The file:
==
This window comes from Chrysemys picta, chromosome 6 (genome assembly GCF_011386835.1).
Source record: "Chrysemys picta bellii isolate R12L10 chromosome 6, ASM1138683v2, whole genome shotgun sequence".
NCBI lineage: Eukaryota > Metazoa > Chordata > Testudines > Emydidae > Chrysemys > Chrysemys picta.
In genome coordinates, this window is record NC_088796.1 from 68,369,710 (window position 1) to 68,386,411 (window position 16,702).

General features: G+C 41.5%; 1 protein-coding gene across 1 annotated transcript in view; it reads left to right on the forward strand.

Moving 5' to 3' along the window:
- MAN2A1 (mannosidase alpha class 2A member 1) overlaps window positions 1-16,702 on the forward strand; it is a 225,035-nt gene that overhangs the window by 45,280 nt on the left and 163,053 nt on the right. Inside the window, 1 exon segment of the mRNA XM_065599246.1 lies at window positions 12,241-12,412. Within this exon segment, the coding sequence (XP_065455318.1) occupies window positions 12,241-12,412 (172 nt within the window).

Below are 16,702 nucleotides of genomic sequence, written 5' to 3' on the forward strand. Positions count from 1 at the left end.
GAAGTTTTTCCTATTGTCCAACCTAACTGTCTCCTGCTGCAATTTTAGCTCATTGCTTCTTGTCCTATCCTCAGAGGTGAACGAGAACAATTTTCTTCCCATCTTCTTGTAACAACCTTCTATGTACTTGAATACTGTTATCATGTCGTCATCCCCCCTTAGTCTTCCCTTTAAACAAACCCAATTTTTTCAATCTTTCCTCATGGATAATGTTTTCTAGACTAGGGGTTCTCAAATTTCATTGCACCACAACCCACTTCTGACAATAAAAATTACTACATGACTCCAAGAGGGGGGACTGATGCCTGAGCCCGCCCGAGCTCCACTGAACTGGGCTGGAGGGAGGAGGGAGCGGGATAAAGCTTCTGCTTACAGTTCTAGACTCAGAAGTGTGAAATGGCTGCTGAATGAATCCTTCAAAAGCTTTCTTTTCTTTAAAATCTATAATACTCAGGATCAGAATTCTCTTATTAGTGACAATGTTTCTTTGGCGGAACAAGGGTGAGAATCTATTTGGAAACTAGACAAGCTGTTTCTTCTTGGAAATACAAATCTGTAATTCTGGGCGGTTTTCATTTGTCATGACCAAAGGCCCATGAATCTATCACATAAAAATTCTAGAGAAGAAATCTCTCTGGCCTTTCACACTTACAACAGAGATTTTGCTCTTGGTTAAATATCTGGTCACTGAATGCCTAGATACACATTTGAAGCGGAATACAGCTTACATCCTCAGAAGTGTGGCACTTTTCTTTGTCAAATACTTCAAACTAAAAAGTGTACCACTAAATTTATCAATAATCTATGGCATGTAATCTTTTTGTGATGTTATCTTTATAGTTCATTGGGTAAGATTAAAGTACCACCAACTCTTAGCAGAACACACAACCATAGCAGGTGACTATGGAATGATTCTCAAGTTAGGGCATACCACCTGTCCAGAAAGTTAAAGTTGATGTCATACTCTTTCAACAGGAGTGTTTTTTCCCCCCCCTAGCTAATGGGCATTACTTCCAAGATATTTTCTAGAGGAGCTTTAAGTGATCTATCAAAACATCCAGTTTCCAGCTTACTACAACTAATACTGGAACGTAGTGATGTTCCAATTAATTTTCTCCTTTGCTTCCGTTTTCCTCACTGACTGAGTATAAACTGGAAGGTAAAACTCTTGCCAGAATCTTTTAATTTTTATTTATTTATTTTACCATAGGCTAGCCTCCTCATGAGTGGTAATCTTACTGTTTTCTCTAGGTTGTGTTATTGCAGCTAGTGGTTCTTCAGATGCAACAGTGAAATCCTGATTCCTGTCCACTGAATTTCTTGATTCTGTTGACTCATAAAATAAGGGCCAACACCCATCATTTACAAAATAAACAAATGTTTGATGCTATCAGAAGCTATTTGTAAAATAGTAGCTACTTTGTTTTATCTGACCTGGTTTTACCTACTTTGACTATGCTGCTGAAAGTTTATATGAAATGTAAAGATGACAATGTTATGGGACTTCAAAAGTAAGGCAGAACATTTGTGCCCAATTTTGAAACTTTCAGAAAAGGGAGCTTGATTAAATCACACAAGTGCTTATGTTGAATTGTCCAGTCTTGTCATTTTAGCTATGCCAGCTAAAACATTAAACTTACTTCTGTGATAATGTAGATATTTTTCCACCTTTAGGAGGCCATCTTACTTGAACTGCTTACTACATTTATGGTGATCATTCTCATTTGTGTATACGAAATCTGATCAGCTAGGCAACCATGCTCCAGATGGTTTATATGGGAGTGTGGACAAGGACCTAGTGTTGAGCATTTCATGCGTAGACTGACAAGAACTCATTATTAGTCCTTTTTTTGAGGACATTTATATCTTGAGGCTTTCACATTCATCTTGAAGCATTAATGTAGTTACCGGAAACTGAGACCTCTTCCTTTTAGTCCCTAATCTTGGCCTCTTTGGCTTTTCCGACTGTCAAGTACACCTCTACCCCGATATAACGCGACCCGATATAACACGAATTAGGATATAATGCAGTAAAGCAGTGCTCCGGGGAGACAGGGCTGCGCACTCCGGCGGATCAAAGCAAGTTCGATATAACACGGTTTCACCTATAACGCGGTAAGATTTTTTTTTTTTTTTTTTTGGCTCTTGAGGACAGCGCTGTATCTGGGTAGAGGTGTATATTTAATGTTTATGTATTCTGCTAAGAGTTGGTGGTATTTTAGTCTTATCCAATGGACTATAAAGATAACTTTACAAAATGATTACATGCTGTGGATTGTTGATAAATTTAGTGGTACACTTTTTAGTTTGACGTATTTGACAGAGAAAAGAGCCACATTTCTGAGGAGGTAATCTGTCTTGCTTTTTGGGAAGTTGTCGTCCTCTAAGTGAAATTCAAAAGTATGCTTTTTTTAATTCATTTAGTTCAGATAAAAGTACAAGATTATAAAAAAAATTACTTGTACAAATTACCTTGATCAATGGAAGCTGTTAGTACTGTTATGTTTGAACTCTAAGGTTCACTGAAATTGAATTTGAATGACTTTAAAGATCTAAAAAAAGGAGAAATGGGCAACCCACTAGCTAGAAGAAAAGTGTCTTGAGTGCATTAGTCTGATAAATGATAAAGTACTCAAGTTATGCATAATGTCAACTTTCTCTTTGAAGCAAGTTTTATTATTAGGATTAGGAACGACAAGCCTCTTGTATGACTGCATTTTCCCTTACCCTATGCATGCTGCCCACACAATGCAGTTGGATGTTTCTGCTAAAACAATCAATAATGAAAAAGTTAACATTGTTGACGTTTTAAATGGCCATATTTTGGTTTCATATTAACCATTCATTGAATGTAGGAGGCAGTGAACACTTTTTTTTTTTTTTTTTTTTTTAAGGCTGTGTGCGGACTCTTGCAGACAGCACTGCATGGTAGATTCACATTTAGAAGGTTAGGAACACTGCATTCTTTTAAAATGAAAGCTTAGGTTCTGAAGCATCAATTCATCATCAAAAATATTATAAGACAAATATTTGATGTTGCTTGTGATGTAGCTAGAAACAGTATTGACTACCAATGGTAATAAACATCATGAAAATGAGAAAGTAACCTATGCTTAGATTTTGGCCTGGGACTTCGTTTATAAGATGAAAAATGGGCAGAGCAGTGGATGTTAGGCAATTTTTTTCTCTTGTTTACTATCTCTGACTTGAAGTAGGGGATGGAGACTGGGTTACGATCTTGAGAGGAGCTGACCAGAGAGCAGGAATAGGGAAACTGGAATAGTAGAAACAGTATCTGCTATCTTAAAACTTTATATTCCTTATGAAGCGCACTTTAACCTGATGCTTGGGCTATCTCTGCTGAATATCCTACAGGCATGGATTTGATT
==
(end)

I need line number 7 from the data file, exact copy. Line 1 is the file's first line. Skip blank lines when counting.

- MAN2A1 (mannosidase alpha class 2A member 1) overlaps window positions 1-16,702 on the forward strand; it is a 225,035-nt gene that overhangs the window by 45,280 nt on the left and 163,053 nt on the right. Inside the window, 1 exon segment of the mRNA XM_065599246.1 lies at window positions 12,241-12,412. Within this exon segment, the coding sequence (XP_065455318.1) occupies window positions 12,241-12,412 (172 nt within the window).